COMP NEWS – Another large study has suggested that employees engaged in a 4-day workweek are happier and more productive than their five-day workweek counterparts.
Good news for everyone interested in spending less time working: The largest four-day-workweek study to date suggests that employees who work a shorter week are just as if not more productive than their five-day-a-week counterparts. The U.K. trial also found that four-day-week workers are more energized during their workdays, having used their extra day off to pursue hobbies and exercise and spend time with their families.
The trial, which involves over 3,300 workers at 70 companies that spanned from fish-and-chip shops to financial firms, is far from the first to consider whether we’d all be better off working four days a week. Studies have long found that people who work fewer hours for a decent income tend to be happier and more productive. A 2019 study conducted on Microsoft workers in Japan yielded other benefits: Employers saved on electricity, because the workplace was closed an extra day.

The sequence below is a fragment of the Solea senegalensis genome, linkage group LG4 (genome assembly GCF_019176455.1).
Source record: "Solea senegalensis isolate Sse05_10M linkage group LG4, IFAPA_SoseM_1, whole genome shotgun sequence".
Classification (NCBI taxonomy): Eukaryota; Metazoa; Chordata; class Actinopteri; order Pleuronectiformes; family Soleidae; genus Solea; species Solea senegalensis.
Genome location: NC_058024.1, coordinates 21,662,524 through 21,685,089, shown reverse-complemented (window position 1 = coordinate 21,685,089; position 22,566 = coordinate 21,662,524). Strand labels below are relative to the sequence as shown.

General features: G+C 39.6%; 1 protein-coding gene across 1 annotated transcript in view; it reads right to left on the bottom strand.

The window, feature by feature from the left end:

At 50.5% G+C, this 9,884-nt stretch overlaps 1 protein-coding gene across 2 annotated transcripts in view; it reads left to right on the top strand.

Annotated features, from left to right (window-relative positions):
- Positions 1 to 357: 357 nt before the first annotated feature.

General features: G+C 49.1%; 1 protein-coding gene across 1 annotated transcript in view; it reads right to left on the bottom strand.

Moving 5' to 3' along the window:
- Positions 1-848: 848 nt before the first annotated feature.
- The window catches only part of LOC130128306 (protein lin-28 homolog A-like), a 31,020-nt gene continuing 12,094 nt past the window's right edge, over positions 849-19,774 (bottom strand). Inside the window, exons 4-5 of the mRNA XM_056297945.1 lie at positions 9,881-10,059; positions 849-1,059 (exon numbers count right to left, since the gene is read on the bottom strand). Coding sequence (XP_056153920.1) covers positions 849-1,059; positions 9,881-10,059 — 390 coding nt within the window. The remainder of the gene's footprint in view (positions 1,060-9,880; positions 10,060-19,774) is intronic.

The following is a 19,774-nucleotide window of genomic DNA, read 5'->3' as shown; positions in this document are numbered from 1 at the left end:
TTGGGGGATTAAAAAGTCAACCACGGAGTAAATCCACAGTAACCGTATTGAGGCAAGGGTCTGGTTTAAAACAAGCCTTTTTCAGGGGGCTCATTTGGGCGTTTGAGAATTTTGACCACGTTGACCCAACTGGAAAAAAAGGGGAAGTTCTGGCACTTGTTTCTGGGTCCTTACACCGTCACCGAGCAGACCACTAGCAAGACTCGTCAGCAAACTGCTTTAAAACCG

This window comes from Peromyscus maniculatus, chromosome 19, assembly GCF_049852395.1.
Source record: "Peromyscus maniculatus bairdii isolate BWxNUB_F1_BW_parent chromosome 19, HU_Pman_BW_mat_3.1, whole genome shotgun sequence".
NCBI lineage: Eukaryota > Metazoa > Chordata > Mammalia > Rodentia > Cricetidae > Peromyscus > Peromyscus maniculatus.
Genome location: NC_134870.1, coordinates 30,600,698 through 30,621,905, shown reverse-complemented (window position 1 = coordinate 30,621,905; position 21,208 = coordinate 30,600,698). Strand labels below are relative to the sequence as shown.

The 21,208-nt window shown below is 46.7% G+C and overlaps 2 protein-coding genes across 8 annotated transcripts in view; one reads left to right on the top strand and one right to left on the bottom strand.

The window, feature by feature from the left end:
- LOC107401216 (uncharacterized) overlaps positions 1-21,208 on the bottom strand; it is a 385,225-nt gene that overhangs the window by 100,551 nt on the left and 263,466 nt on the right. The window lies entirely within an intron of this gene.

The discussion around the four-day workweek has intensified over the past three years. Numerous countries – the U.S., Iceland, and New Zealand, among others – have studied the effects of limited work hours, with nearly every survey showing positive effects for both employers and employees.
Talk around the four-day workweek got more serious in 2020, when world leaders started pushing to ease up pandemic lockdowns in their countries. Since then, four-day-workweek trials have been rolled out in Iceland, New Zealand, and Scotland, all with promising results.
Data reviewed by 24/7 Wall St. indicates that the average American full-time employee works 41.5 hours a week, while about 11 percent of full-time employees work more than 50 hours per week.
A significant chunk of the workforce has left their jobs entirely, creating even longer hours and more pressure for those who still need a salary — who, as the proliferation of “quiet quitting” content on TikTok makes clear, are desperate for boundaries between work and the rest of their lives.
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